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Regulatory Requirements for Performance Based Codes Using Mathematical Risk Assessment.

pdf icon Regulatory Requirements for Performance Based Codes Using Mathematical Risk Assessment. (735 K)
Brannigan, V. M.; Smidts, C.; Kilpatrick, A.

Interscience Communications Ltd.; National Institute of Standards and Technology; Building Research Establishment; and Society of Fire Protection Engineers; Swedish National Testing and Research Institute. Interflam '96. International Interflam Conference, 7th Proceedings. March 26-28, 1996, Cambridge, England, Interscience Communications Ltd., London, England, Franks, C. A.; Grayson, S., Editor(s)(s), 621-630 pp, 1996.


National Institute of Standards and Technology, Gaithersburg, MD


fire safety; risk assessment; codes; regulations; nuclear power plants; mathematical models; performance based codes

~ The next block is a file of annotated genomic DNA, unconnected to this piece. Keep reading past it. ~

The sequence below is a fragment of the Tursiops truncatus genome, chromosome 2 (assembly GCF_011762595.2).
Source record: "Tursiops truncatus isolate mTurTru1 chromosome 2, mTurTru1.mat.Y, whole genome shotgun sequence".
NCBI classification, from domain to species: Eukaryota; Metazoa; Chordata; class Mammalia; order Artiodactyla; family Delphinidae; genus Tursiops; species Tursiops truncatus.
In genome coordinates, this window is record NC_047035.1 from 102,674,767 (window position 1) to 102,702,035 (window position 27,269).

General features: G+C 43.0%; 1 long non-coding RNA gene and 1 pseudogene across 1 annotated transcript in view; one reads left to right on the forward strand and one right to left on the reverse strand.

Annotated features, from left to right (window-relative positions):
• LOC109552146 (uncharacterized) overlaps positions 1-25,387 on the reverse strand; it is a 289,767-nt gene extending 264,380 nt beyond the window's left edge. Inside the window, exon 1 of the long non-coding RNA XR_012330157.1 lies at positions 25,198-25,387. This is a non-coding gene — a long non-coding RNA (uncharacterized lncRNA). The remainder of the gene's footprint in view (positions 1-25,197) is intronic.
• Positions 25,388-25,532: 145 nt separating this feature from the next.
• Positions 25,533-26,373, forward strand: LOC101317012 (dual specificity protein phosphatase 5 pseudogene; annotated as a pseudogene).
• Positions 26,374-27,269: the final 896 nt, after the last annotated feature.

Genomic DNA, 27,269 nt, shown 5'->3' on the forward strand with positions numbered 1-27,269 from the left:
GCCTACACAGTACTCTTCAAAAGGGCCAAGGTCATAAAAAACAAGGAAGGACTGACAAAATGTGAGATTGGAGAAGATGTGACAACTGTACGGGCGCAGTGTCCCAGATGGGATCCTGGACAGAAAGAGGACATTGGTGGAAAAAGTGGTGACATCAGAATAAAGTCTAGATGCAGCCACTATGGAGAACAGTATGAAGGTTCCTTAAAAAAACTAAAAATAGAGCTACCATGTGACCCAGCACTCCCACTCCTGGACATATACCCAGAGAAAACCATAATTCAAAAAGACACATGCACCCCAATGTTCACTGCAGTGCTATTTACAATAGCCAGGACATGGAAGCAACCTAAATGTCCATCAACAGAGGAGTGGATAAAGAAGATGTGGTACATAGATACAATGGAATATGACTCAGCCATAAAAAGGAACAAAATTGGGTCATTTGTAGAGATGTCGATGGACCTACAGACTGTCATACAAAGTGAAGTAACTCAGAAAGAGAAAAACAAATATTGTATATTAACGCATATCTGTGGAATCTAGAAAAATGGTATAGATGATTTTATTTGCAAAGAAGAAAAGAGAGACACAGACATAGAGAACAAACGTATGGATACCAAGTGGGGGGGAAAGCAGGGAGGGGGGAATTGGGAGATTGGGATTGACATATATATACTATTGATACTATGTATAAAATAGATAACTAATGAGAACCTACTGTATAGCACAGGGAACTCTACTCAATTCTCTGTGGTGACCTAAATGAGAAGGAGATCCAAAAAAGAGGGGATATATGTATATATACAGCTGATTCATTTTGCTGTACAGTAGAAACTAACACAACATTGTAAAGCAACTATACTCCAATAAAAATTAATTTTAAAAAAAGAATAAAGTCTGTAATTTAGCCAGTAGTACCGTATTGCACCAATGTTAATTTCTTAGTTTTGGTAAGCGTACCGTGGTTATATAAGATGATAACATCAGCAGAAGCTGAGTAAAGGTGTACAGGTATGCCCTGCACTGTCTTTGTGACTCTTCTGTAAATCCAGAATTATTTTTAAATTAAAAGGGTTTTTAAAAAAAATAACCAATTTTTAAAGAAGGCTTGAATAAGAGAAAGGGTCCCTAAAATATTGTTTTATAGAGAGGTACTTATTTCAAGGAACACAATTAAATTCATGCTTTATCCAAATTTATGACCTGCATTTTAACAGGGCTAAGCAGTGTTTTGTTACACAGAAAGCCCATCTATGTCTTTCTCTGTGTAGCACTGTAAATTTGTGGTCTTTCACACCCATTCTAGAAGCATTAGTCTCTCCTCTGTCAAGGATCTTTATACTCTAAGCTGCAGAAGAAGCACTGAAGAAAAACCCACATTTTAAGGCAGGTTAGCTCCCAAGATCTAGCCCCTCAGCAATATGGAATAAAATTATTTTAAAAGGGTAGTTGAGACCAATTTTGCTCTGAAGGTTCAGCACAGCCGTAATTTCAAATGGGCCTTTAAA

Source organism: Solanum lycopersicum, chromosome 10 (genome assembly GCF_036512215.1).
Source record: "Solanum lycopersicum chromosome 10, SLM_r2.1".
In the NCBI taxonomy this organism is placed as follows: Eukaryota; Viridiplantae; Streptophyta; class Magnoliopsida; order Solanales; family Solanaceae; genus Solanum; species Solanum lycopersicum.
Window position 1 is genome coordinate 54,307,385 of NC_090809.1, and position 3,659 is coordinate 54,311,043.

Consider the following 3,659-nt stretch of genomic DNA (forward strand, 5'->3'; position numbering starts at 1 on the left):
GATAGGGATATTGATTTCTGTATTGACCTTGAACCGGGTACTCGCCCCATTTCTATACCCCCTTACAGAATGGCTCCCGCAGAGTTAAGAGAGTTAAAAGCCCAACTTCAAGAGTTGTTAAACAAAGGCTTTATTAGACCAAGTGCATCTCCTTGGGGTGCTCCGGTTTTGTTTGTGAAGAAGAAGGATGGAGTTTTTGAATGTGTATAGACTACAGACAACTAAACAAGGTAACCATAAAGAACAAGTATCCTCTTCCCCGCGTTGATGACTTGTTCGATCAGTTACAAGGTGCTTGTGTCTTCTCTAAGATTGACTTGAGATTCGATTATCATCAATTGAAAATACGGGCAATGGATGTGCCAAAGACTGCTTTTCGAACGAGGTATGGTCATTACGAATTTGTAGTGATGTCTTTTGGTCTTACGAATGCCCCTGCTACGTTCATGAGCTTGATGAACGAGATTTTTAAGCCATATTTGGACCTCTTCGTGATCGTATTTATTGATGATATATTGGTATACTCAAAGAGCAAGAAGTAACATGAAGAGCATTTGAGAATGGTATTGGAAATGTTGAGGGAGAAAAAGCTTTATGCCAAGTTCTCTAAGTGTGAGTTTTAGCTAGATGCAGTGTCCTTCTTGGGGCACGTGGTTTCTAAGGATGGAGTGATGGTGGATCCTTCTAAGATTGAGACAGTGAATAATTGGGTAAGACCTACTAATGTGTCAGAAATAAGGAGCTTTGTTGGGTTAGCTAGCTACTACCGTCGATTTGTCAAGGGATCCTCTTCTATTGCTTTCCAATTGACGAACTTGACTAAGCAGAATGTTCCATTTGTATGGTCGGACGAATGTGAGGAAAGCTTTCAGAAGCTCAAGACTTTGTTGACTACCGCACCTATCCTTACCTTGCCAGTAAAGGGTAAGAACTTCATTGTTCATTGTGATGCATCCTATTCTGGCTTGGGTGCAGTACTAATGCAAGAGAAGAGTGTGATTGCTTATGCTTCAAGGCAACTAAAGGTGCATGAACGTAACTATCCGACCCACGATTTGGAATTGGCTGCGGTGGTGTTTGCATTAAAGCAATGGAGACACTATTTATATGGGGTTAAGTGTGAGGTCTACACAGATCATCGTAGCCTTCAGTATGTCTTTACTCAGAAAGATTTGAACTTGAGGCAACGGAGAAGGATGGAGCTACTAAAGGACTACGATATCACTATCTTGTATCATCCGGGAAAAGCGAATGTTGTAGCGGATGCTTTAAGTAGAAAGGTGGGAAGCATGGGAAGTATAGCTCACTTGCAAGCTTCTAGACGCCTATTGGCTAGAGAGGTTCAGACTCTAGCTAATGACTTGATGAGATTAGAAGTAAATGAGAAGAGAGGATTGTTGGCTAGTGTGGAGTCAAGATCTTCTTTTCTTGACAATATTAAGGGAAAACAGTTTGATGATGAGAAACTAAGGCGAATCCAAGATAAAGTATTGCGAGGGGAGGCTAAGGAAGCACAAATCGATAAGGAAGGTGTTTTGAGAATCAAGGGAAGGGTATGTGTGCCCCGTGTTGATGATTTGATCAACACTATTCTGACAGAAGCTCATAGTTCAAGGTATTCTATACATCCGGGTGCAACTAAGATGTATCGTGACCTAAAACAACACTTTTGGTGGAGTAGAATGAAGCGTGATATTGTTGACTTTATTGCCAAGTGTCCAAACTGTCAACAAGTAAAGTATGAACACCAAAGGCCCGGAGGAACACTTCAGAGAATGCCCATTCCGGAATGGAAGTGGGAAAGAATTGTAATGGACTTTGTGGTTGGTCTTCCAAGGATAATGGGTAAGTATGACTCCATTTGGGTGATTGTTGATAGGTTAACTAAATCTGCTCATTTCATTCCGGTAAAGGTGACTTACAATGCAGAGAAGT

Fire safety is one of the most complex and difficult areas proposed for the use of risk assessment and performance based codes. Mathematical risk assessment involves the use of probabilistic models of real world events. However, fire is a rare and complex event for which significant uncertainties exist. Fire safety regulators are often unsophisticated, and code enforcement is fragmented. Current fire safety regulatory systems assume static buildings with ample safety reserves. From a legal perspective, uncertainty is resolved by political, not technical decision making. All these factors argue for a high level of scrutiny of mathematical risk models used for performance based regulation. Technological regulation involves predicting and anticipating technological failures. Compliance with regulations should be connected to a reduction in the risk of injury and mathematical risk models can be used to predict accidents and develop performance based codes. However, regulation is a process in which parties prove that their designs are in compliance with social norms, and it is unclear what standard of proof for mathematical risk models is appropriate. Minimum regulatory standards must be developed for mathematical risk models used to support performance based codes.